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Encryption bill draft worries tech community

The tech and privacy community is pushing back against draft legislation that would force companies to provide “technical assistance” to government investigators seeking locked data.

“The proposed policy is misguided and will ultimately lead to increased insecurity rather than increased security,” said Dean Garfield, CEO of the Information Technology Industry Council, which represents major tech players like Apple, Facebook, Google and Microsoft.

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The measure — from Senate Intelligence Committee Chairman Richard BurrRichard Mauze BurrDems can use subpoena power to reclaim the mantle of populism Collusion judgment looms for key Senate panel The National Trails System is celebrating 50 years today — but what about the next 50 years? MORE (R-N.C.) and ranking member Dianne FeinsteinDianne Emiel FeinsteinFeinstein would 'absolutely' reopen Kavanaugh investigation if Dems win Senate Feinstein’s Dem challenger: 'It’s time that we stop biding our time and biting our tongue' The Hill's Morning Report — Presented by the Coalition for Affordable Prescription Drugs — Health care a top policy message in fall campaigns MORE (D-Calif.) — was was first obtained by The Hill Thursday night.

The lawmakers’ efforts are a response to concerns that criminals and terrorists are increasingly relying on encrypted devices to hide from authorities.

The tech community’s reaction to the draft was not surprising.

While law enforcement has long pressed Congress for such legislation, the tech community and privacy advocates warn that it would undermine security and endanger online privacy.

The draft language did little to assuage these concerns.

“This bill is a clear threat to everyone’s privacy and security,” said Neema Singh Guliani, a legislative counsel with the American Civil Liberties Union.

The measure states that a company must provide “information or data” to the government “in an intelligible format” when served with a court order.

If the company cannot meet this standard, it must offer “technical assistance as is necessary to obtain such information or data,” according to the draft.

Activist groups and privacy advocates on Capitol Hill insist that this language would require companies to create dangerous “backdoors” for secure products.

“This legislation says a company can design what they want their back door to look like, but it would definitely require them to build a back door,” said Sen. Ron WydenRonald (Ron) Lee WydenOvernight Health Care — Presented by Purdue Pharma — Trump says GOP will support pre-existing condition protections | McConnell defends ObamaCare lawsuit | Dems raise new questions for HHS on child separations Republicans should prepare for Nancy Pelosi to wield the gavel US to open trade talks with Japan, EU, UK MORE (D-Ore.), the Intelligence Committee’s main opponent to the bill.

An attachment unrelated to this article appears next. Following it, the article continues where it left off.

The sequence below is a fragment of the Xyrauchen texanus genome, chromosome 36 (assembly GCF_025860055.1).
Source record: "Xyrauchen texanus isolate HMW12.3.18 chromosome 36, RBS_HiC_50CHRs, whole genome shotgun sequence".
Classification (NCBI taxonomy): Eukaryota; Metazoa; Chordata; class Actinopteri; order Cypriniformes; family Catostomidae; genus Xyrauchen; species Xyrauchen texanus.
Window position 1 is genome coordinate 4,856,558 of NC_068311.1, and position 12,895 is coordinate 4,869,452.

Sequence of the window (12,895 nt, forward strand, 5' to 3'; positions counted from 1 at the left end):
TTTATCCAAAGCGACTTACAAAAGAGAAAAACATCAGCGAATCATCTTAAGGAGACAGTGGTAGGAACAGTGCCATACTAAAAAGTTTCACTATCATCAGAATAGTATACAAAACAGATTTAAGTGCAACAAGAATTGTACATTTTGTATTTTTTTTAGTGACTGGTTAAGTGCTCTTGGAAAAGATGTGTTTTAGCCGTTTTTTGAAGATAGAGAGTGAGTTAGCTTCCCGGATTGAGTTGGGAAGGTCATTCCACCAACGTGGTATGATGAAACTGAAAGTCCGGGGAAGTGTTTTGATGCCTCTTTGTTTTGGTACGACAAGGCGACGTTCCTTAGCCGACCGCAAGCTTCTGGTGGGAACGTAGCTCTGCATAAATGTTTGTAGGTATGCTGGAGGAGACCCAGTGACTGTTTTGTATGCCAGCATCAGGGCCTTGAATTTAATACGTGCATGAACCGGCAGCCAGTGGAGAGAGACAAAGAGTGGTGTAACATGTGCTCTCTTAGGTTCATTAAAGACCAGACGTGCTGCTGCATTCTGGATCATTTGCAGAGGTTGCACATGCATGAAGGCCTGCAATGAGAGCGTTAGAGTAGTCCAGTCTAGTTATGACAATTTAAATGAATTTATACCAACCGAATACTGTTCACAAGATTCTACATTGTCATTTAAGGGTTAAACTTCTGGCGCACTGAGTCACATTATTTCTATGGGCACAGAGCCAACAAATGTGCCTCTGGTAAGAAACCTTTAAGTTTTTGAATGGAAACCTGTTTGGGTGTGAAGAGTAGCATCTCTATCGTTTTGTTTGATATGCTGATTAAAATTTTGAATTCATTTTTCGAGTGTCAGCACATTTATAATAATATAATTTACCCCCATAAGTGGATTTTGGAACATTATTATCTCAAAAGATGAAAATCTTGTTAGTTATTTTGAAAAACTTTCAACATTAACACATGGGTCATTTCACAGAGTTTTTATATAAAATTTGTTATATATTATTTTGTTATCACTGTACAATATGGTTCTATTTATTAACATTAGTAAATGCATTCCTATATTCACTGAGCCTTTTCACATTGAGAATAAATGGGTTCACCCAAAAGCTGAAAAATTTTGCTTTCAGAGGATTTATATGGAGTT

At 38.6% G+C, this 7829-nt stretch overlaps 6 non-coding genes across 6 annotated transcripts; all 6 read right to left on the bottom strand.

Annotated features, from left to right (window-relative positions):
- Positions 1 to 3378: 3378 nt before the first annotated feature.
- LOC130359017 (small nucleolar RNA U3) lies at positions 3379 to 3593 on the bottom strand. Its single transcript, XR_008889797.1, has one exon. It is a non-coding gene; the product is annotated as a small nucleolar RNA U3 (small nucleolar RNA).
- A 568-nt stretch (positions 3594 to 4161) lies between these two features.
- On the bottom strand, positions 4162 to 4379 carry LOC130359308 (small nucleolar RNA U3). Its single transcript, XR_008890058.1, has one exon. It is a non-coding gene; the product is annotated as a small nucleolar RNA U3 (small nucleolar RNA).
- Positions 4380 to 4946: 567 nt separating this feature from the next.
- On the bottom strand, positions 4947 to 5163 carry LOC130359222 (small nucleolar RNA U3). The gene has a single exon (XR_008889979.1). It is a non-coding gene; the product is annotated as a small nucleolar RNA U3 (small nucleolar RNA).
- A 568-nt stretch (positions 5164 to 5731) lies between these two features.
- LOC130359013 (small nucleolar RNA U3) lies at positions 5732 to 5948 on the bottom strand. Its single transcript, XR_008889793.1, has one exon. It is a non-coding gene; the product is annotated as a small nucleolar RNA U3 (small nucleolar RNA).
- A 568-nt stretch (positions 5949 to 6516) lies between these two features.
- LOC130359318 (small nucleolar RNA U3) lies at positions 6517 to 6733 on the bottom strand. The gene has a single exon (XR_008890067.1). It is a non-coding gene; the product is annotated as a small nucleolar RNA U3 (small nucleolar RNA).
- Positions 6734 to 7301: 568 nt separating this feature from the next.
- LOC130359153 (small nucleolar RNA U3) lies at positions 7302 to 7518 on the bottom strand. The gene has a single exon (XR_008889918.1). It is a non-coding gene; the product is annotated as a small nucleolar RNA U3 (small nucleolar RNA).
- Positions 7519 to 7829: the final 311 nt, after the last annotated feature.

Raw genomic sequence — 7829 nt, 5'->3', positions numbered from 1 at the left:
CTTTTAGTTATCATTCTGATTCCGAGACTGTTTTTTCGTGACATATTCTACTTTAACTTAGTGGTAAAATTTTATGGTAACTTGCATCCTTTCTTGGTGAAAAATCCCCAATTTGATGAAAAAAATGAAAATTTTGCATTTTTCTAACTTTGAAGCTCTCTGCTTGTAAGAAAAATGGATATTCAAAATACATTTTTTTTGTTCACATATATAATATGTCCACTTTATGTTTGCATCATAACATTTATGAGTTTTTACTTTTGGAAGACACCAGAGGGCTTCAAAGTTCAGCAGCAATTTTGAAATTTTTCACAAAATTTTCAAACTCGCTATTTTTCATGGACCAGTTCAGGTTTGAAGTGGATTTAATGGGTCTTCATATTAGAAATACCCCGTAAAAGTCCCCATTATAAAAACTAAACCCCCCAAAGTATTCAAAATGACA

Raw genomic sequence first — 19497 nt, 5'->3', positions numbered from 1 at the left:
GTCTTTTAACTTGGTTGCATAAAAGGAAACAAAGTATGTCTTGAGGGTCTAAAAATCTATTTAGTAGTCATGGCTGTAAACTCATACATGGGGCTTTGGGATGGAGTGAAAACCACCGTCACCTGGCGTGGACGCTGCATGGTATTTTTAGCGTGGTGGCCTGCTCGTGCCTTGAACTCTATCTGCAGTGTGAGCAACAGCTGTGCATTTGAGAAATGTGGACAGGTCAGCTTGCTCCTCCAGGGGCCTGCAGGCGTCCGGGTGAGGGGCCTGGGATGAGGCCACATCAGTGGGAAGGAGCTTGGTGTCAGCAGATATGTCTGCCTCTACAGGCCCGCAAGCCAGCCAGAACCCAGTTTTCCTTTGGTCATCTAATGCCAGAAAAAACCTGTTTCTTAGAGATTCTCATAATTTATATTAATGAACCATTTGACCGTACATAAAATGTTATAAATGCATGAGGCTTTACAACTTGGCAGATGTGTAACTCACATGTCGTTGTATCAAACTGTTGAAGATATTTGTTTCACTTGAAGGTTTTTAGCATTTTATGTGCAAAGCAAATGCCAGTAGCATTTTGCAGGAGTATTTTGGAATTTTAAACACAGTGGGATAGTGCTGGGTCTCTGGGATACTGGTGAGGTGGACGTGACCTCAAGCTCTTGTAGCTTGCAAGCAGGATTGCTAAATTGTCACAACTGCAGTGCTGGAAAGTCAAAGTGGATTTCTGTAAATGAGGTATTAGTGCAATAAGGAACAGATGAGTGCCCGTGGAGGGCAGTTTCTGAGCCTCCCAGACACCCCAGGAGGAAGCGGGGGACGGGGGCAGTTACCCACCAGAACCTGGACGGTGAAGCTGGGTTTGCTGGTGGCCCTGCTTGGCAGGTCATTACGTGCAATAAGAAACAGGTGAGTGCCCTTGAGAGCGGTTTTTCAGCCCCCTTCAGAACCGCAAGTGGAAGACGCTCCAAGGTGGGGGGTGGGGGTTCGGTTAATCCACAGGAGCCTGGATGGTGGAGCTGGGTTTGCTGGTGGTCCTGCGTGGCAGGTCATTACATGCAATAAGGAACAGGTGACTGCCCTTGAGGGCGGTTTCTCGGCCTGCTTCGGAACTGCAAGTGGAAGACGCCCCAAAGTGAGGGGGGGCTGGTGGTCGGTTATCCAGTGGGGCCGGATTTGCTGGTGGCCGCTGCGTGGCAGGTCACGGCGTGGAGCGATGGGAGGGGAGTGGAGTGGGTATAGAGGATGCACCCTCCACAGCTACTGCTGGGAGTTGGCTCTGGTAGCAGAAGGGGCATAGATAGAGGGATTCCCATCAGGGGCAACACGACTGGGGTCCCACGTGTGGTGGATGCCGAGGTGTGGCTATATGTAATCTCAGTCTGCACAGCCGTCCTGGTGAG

Forcing computer engineers to maintain a back door to encrypted data is like leaving a key under the mat, these critics say. Hackers will eventually find that key.

“For the first time in America, companies who want to provide their customers with stronger security would not have that choice — they would be required to decide how to weaken their products to make you less safe,” Wyden said.

Apple has used similar arguments to rebuff several FBI court orders seeking the type of “technical assistance” the bill would require.

The tech giant claimed that complying with such requests would create a back door that could expose millions of Apple users to hackers.

The moves have angered numerous lawmakers who blasted the company for stymying legitimate investigations. The high-profile standoffs also helped spur Burr and Feinstein to move on their bill.

The terror attacks in Paris, San Bernardino, Calif., and Brussels only added to the duo’s urgency. Investigators said the believe encryption helped the assailants evade authorities, although little concrete evidence has been produced to validate the claims.

In a joint statement, Burr and Feinstein cautioned that they were still working on the bill. A public draft is expected sometime next week, after President Obama has a chance to review the measure.

“We’re still working on finalizing a discussion draft and as a result can’t comment on language in specific versions of the bill," the duo said in a joint statement. “We’re still in the process of soliciting input from stakeholders and hope to have final language ready soon.”

The Burr-Feinstein bill likely faces an uphill battle in Congress.

Eleven bipartisan senators have already signed on as co-sponsors to a competing measure from Sen. Mark WarnerMark Robert WarnerDems can use subpoena power to reclaim the mantle of populism Is there a difference between good and bad online election targeting? Collusion judgment looms for key Senate panel MORE (D-Va.). His bill would establish a national commission to study how police can get at locked data without endangering Americans’ privacy rights.

But Burr and Feinstein both hold considerable clout, and could garner support from national security hawks in Congress, such as Sen. Tom CottonThomas (Tom) Bryant CottonFlake: Congress should not continue Kavanaugh investigations GOP senator suspects Schumer of being behind release of Ford letter Susan Collins becomes top 2020 target for Dems MORE (R-Ark.) and Sen. John McCainJohn Sidney McCainMcConnell: GOP could try to repeal ObamaCare again after midterms Comey donates maximum amount to Democratic challenger in Virginia House race Live coverage: McSally clashes with Sinema in Arizona Senate debate MORE (R-Ariz.).